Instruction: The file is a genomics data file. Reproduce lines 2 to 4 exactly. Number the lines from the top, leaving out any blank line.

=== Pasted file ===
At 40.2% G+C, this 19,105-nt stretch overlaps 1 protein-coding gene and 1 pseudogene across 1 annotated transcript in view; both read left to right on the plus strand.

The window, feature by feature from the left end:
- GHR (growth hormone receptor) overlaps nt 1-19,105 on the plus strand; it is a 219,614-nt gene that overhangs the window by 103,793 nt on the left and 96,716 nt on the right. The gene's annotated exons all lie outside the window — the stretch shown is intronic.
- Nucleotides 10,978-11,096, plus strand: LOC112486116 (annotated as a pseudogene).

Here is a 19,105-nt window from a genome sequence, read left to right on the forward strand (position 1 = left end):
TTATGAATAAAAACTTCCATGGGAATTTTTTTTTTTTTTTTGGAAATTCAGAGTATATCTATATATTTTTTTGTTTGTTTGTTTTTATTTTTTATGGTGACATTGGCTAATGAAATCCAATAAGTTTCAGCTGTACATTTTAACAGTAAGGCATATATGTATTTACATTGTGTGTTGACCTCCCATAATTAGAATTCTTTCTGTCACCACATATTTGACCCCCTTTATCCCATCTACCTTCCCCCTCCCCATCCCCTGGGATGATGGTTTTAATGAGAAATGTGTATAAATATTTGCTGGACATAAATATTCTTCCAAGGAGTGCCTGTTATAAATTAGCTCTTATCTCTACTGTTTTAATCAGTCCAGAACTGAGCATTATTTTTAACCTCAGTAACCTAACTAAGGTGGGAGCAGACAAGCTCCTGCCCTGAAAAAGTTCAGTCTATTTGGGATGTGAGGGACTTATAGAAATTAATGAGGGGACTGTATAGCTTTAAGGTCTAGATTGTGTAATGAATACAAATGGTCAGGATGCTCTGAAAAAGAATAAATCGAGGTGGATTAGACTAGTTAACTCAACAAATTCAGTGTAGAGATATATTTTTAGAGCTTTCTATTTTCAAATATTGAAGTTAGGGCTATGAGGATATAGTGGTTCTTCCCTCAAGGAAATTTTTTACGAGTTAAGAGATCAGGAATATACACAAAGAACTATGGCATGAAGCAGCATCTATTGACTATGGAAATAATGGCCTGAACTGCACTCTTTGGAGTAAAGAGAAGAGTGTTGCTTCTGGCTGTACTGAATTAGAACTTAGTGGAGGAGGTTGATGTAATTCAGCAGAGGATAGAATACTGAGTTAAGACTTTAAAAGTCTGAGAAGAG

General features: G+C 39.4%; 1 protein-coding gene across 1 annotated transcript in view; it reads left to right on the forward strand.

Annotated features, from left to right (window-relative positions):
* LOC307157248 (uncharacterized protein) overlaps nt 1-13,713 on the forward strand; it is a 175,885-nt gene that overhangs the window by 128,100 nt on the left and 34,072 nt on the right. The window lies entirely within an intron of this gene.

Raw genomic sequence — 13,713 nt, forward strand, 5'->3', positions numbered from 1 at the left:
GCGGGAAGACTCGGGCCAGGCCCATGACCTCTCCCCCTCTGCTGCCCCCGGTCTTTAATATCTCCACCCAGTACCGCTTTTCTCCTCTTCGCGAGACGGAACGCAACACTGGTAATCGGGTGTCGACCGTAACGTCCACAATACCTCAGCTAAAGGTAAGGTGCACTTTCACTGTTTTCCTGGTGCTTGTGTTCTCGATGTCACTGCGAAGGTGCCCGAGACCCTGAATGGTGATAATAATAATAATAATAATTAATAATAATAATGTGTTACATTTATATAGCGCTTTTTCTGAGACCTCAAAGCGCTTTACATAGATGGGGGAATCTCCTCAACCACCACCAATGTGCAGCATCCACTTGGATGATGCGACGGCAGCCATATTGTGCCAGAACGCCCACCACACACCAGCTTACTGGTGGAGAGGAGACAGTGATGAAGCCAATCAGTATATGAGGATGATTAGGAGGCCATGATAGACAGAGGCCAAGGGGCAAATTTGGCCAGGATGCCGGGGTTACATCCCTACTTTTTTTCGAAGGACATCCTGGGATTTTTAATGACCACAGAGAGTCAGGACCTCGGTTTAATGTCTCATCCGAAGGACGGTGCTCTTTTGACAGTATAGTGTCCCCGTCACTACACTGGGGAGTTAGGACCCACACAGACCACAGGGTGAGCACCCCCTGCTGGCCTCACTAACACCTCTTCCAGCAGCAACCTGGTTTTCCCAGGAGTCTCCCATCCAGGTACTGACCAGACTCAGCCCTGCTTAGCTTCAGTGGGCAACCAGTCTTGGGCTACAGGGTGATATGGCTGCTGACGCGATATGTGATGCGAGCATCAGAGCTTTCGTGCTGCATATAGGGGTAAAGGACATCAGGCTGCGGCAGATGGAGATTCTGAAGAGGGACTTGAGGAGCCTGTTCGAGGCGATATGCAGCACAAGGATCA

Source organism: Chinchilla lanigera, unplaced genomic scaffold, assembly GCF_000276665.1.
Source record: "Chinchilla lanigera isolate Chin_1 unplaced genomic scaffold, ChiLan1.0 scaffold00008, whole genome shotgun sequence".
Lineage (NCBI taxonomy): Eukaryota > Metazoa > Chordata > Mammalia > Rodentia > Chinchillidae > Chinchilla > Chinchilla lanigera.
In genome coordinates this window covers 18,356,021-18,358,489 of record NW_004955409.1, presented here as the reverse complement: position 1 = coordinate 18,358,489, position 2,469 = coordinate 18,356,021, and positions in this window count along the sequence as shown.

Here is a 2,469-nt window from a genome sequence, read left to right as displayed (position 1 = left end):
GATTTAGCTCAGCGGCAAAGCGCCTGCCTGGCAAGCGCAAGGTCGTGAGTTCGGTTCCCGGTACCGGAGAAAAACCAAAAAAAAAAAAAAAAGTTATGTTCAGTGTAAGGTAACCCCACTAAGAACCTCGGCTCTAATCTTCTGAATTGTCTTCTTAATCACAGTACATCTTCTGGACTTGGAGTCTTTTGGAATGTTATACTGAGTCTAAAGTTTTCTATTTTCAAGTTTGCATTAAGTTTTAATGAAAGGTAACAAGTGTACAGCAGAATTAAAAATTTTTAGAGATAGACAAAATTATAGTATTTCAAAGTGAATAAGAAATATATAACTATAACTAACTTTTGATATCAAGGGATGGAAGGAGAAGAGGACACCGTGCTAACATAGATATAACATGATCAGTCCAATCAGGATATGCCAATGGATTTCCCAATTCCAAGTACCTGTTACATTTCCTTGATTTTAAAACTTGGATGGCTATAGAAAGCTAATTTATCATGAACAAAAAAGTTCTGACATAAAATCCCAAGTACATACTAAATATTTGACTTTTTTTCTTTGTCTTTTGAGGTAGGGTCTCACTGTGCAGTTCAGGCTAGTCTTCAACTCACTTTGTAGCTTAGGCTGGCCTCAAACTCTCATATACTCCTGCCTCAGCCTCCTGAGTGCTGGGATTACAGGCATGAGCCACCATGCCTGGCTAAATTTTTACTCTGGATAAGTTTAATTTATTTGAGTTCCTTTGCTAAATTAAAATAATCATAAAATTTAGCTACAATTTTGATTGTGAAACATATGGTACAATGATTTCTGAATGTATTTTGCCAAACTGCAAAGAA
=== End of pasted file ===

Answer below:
The window, feature by feature from the left end:
- GHR (growth hormone receptor) overlaps nt 1-19,105 on the plus strand; it is a 219,614-nt gene that overhangs the window by 103,793 nt on the left and 96,716 nt on the right. The gene's annotated exons all lie outside the window — the stretch shown is intronic.
- Nucleotides 10,978-11,096, plus strand: LOC112486116 (annotated as a pseudogene).